NIAGARA FALLS - Mayor Paul A. Dyster said Tuesday that the city would stop providing fire service to the Seneca Niagara Casino before it lays off any firefighters in the midst of a budget crisis.
At a 9/11 memorial service, Dyster told city firefighters that he would find it difficult to ask them to respond to fires at the casino if the city were forced to trim its ranks because of a cash shortfall caused by more than $60 million in unpaid casino revenue from the casino.
"I just wanted to let them know I understood this would be a very difficult situation for us to be asking firefighters in the Fire Department to risk their lives to protect the profits of the Seneca Gaming Corp. at a time when the gaming corporation wasn't paying their fair share to support, among other things, equipment that makes our firefighters safer," Dyster said.
The words mark Dyster's strongest sentiments yet in the dispute between New York State and the Senecas, who have withheld more than $60 million in slot machine payments to the city because of a dispute about racetrack casinos.
Without the funds, the city has struggled to fight downtown blight, pay economic-development staffers and provide other services as it confronts a cash shortfall that city officials previously said could reach $21 million by year's end.
"We're just basically out of cash," Dyster said.
"At this point, we're meeting our obligations, but we don't have a fund balance there to deal with any sort of unexpected circumstances."
The mayor said the city would, at this time, continue to provide fire services to the casino. But as the city prepares a "disaster budget" for next year, he said, that service is not guaranteed.
"I hope it doesn't come to something like that, but I feel as though the City of Niagara Falls has been victimized through no fault of its own," Dyster said. "I want to start reminding the Seneca Nation and the Seneca Gaming Corp. of the responsibilities that we had dutifully taken on since the casino was constructed, because I don't want them to take for granted our continuing to hold our part of the bargain up if they're not holding theirs."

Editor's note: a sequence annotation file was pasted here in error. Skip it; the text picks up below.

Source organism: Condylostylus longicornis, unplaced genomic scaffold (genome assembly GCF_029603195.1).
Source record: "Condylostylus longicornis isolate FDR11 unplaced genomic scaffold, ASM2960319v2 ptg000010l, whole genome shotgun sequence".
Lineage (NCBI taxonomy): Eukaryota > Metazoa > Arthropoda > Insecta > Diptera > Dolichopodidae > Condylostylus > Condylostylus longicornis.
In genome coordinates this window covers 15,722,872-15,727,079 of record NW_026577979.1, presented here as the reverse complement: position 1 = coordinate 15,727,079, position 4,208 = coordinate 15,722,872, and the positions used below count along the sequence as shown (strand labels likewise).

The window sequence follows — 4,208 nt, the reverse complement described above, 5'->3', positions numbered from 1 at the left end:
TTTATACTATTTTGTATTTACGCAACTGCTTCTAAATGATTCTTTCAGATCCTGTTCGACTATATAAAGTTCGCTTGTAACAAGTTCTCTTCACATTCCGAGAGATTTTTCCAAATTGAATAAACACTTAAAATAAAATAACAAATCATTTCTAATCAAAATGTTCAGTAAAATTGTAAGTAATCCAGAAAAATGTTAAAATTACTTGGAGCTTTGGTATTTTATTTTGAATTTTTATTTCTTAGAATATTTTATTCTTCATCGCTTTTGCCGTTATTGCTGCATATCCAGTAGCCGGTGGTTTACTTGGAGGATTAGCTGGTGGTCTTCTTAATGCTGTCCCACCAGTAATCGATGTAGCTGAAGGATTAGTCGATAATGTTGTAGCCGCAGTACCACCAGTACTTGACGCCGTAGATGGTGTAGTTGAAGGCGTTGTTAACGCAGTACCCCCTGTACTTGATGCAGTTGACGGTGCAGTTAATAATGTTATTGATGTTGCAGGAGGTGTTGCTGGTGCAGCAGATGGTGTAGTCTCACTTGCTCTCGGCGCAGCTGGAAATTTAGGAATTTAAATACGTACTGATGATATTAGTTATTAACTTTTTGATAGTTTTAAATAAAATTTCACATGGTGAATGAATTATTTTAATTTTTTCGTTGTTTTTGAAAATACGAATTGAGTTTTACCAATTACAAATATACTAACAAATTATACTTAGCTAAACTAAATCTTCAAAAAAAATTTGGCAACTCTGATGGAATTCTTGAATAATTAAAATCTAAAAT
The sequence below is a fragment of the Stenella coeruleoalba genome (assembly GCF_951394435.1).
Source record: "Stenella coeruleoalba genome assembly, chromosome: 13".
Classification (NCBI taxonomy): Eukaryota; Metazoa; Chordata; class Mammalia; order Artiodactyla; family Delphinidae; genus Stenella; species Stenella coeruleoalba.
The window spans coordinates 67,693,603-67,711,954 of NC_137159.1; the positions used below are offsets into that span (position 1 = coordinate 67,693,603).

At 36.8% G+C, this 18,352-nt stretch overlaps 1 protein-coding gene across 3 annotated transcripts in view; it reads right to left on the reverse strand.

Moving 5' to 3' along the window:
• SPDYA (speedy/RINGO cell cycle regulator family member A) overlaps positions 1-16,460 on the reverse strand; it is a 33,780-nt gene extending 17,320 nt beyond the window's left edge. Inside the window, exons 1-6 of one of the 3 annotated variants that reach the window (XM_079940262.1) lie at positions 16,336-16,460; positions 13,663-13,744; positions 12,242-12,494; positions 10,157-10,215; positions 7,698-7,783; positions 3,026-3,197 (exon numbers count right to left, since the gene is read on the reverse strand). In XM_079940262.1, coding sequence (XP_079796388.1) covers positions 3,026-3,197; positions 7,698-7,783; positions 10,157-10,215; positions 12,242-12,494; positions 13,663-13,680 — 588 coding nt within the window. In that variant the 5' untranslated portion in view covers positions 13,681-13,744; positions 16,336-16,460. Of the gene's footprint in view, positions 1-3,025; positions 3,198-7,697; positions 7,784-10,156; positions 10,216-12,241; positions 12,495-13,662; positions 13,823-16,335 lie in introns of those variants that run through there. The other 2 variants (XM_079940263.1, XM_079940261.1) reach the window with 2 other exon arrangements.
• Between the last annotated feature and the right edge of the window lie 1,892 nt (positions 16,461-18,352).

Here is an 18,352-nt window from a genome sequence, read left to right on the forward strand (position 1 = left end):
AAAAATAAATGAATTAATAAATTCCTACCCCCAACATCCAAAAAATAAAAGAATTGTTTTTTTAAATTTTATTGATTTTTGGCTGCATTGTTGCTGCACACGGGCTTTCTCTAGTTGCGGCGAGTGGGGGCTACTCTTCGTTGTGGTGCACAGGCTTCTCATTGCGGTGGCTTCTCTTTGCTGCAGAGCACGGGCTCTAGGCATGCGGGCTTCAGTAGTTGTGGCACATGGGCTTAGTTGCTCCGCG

A spokesman for the Seneca Nation of Indians declined to comment, other than to say that "the state is free to pay the three host cities the money they're owed."
A spokesman for the Seneca Gaming Corp. declined to comment.
A plan to allow the Senecas to make direct payments to Buffalo, Niagara Falls and Salamanca was scuttled by the administration of then-Gov. David A. Paterson and last year by Seneca tribal leaders.
Dyster said the city would not discontinue service without first notifying the tribe.
At the behest of his critics, Dyster has taken a diplomatic tone during much of the dispute.
But after standing in front of the city firefighters Tuesday - and in front of fire trucks that were paid for with casino revenues - the mayor's patience appeared to be wearing thin.
"I continue to consider layoffs of city personnel to be the absolute last resort, and they can count on their mayor to take some pretty bold [action] to try to resolve the situation before it gets to that point," Dyster said. "But we're running out of time."
To cover the casino revenue gap, the city already has depleted its $20 million rainy day fund, which is used for special projects and emergencies.
As it plans its 2013 budget, it is dogged by a recurring $5 million debt payment for the city's Main Street police station.
"If you're trying to close that type of gap, it creates a very profound and disturbing impact across the board for all of the city," Dyster said.
"We're working on cash flow to get through the rest of this year, . but were operating without a net."